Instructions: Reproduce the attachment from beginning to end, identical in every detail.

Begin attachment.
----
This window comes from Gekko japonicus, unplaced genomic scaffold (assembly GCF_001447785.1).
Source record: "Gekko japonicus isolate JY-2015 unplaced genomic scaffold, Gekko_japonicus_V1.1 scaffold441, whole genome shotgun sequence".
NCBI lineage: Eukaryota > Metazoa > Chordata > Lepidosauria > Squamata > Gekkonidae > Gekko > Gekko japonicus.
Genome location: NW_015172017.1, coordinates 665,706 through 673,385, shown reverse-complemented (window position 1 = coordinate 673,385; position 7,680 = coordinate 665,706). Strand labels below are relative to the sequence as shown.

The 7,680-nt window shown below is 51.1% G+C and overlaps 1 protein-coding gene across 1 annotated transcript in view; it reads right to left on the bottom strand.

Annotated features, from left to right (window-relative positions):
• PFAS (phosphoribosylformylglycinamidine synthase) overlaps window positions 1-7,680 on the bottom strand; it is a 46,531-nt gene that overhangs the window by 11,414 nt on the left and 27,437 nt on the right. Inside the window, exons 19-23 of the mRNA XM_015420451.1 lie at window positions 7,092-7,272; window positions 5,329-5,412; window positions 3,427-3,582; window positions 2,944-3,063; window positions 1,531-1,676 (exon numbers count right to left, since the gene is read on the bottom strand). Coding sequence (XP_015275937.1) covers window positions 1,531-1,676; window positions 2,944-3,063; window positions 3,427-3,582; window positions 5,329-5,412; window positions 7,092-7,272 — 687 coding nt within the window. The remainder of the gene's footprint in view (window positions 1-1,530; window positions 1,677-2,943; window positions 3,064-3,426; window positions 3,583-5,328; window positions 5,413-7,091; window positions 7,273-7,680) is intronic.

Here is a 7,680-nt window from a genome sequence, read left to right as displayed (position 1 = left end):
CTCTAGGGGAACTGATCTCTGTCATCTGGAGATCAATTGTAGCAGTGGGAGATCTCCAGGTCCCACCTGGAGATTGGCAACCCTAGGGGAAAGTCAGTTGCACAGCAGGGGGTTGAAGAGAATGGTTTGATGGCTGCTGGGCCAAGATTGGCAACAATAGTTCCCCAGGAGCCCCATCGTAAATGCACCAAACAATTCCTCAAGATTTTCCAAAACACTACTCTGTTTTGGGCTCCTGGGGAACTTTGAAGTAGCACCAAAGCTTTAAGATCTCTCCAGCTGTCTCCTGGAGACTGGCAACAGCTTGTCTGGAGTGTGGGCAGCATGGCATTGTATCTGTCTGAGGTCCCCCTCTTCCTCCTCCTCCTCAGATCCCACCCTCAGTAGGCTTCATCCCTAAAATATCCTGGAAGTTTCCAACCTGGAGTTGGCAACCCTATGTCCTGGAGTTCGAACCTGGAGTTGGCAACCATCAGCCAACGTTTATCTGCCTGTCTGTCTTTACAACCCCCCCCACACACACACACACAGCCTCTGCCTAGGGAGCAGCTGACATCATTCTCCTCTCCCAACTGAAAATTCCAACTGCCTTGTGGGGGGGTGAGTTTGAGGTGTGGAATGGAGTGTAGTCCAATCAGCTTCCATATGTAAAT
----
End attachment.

This window comes from Gekko japonicus, unplaced genomic scaffold (assembly GCF_001447785.1).
Source record: "Gekko japonicus isolate JY-2015 unplaced genomic scaffold, Gekko_japonicus_V1.1 scaffold441, whole genome shotgun sequence".
NCBI lineage: Eukaryota > Metazoa > Chordata > Lepidosauria > Squamata > Gekkonidae > Gekko > Gekko japonicus.
Genome location: NW_015172017.1, coordinates 665,706 through 673,385, shown reverse-complemented (window position 1 = coordinate 673,385; position 7,680 = coordinate 665,706). Strand labels below are relative to the sequence as shown.

The 7,680-nt window shown below is 51.1% G+C and overlaps 1 protein-coding gene across 1 annotated transcript in view; it reads right to left on the bottom strand.

Annotated features, from left to right (window-relative positions):
• PFAS (phosphoribosylformylglycinamidine synthase) overlaps window positions 1-7,680 on the bottom strand; it is a 46,531-nt gene that overhangs the window by 11,414 nt on the left and 27,437 nt on the right. Inside the window, exons 19-23 of the mRNA XM_015420451.1 lie at window positions 7,092-7,272; window positions 5,329-5,412; window positions 3,427-3,582; window positions 2,944-3,063; window positions 1,531-1,676 (exon numbers count right to left, since the gene is read on the bottom strand). Coding sequence (XP_015275937.1) covers window positions 1,531-1,676; window positions 2,944-3,063; window positions 3,427-3,582; window positions 5,329-5,412; window positions 7,092-7,272 — 687 coding nt within the window. The remainder of the gene's footprint in view (window positions 1-1,530; window positions 1,677-2,943; window positions 3,064-3,426; window positions 3,583-5,328; window positions 5,413-7,091; window positions 7,273-7,680) is intronic.

Here is a 7,680-nt window from a genome sequence, read left to right as displayed (position 1 = left end):
CTCTAGGGGAACTGATCTCTGTCATCTGGAGATCAATTGTAGCAGTGGGAGATCTCCAGGTCCCACCTGGAGATTGGCAACCCTAGGGGAAAGTCAGTTGCACAGCAGGGGGTTGAAGAGAATGGTTTGATGGCTGCTGGGCCAAGATTGGCAACAATAGTTCCCCAGGAGCCCCATCGTAAATGCACCAAACAATTCCTCAAGATTTTCCAAAACACTACTCTGTTTTGGGCTCCTGGGGAACTTTGAAGTAGCACCAAAGCTTTAAGATCTCTCCAGCTGTCTCCTGGAGACTGGCAACAGCTTGTCTGGAGTGTGGGCAGCATGGCATTGTATCTGTCTGAGGTCCCCCTCTTCCTCCTCCTCCTCAGATCCCACCCTCAGTAGGCTTCATCCCTAAAATATCCTGGAAGTTTCCAACCTGGAGTTGGCAACCCTATGTCCTGGAGTTCGAACCTGGAGTTGGCAACCATCAGCCAACGTTTATCTGCCTGTCTGTCTTTACAACCCCCCCCACACACACACACACAGCCTCTGCCTAGGGAGCAGCTGACATCATTCTCCTCTCCCAACTGAAAATTCCAACTGCCTTGTGGGGGGGTGAGTTTGAGGTGTGGAATGGAGTGTAGTCCAATCAGCTTCCATATGTAAAT